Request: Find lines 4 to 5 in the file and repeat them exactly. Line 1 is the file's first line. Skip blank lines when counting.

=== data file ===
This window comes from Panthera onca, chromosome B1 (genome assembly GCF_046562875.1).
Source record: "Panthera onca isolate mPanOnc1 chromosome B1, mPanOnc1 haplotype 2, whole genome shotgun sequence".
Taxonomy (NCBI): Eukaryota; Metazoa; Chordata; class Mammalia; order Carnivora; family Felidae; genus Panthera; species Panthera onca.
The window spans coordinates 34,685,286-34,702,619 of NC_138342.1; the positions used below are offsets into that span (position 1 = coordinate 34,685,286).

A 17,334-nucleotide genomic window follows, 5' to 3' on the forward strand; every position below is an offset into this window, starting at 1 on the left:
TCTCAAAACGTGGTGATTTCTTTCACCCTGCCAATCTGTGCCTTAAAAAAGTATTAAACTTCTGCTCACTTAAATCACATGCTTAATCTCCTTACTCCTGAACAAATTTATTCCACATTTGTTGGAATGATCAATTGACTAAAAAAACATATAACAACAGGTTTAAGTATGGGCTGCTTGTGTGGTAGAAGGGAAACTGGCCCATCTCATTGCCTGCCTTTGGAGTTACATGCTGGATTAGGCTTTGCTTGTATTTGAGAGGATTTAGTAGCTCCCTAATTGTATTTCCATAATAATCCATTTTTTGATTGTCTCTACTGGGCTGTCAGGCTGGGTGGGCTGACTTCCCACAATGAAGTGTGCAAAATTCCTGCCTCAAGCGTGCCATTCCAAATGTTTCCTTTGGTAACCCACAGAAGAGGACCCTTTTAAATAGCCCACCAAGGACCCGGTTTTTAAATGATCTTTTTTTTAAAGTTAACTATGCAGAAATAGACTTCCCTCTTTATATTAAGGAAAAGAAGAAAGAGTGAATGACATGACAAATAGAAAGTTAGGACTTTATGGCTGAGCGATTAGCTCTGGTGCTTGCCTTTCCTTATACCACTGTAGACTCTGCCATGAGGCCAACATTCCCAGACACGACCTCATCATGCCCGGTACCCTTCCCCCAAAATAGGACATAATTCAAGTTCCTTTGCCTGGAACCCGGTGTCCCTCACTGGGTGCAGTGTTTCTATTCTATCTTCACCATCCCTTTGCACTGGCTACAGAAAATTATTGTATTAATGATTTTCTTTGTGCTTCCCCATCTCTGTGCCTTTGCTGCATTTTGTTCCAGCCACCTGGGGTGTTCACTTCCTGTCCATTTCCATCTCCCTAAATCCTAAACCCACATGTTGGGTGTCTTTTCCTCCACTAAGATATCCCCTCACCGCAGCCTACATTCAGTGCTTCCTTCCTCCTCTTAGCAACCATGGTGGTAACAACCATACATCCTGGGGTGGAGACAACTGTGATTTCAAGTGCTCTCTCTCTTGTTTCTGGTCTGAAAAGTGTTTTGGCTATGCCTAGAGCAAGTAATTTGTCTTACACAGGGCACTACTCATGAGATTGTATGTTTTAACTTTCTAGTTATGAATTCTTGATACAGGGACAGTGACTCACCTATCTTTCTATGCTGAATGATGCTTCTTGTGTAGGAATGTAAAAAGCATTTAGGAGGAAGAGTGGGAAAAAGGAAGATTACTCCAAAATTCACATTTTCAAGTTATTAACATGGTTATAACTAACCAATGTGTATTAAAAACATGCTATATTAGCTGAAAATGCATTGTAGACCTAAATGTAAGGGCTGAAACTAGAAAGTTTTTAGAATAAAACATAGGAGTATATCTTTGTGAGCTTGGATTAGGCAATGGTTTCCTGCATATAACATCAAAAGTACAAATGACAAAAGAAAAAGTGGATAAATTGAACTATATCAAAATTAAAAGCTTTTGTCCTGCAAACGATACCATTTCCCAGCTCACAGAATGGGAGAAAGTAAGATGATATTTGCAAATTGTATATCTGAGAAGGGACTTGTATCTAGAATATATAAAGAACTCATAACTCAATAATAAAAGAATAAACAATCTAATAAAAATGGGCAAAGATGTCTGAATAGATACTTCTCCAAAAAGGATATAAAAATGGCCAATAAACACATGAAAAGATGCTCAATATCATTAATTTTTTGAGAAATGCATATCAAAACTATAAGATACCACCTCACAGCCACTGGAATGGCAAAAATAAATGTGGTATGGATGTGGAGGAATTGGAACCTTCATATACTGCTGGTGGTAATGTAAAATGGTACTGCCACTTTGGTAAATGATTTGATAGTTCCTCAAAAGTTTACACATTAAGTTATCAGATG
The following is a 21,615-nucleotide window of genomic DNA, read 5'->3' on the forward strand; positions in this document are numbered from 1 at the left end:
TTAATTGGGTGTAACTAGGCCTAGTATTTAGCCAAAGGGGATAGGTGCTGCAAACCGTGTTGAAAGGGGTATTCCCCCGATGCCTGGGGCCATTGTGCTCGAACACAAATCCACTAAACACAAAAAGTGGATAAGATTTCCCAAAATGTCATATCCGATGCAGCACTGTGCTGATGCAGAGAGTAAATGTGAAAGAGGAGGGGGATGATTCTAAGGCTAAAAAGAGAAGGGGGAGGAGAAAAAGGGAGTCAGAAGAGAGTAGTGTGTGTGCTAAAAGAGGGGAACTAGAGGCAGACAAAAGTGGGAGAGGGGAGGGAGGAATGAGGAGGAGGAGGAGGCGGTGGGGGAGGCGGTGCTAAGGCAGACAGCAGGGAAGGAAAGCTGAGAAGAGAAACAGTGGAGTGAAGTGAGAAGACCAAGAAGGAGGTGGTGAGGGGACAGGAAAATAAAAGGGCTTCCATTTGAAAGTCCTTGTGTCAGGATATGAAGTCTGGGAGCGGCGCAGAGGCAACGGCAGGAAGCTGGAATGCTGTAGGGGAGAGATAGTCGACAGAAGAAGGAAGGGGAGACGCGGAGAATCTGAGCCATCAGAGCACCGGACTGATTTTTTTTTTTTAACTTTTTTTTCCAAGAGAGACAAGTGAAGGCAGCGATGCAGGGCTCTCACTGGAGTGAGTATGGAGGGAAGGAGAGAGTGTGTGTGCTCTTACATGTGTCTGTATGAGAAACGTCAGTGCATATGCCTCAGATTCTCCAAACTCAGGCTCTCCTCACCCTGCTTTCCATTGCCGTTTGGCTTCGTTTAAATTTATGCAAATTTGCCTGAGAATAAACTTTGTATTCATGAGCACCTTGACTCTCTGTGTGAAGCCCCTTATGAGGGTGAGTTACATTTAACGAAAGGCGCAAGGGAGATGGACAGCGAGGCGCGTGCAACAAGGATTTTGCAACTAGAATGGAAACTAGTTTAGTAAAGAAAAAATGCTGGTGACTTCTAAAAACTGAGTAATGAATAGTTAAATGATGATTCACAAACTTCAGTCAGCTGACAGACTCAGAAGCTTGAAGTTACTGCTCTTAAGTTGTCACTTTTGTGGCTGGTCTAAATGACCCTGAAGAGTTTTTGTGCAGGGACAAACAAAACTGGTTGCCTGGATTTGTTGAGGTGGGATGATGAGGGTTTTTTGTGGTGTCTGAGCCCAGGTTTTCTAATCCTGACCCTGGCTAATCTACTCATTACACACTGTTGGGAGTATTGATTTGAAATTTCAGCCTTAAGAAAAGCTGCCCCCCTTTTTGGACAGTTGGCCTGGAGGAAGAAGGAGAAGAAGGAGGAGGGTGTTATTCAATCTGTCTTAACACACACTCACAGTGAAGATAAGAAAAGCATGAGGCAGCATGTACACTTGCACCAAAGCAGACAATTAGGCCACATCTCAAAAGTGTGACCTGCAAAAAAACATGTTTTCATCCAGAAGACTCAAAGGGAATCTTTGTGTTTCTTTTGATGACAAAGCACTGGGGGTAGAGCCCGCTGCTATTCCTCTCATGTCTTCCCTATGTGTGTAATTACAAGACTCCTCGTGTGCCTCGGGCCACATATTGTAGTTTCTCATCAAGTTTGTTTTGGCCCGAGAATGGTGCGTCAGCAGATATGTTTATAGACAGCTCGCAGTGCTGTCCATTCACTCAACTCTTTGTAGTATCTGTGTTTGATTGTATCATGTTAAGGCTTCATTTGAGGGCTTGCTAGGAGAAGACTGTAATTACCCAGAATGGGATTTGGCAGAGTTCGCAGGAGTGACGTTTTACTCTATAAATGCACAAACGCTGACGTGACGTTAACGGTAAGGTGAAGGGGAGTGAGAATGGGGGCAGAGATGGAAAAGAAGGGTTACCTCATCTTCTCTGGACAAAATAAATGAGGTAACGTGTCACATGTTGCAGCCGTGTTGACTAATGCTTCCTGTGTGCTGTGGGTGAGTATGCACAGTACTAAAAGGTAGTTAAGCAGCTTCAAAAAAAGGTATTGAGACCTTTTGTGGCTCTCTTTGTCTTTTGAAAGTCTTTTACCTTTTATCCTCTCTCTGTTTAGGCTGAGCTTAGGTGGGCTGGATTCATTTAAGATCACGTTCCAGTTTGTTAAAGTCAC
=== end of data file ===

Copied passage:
The window spans coordinates 34,685,286-34,702,619 of NC_138342.1; the positions used below are offsets into that span (position 1 = coordinate 34,685,286).

A 17,334-nucleotide genomic window follows, 5' to 3' on the forward strand; every position below is an offset into this window, starting at 1 on the left: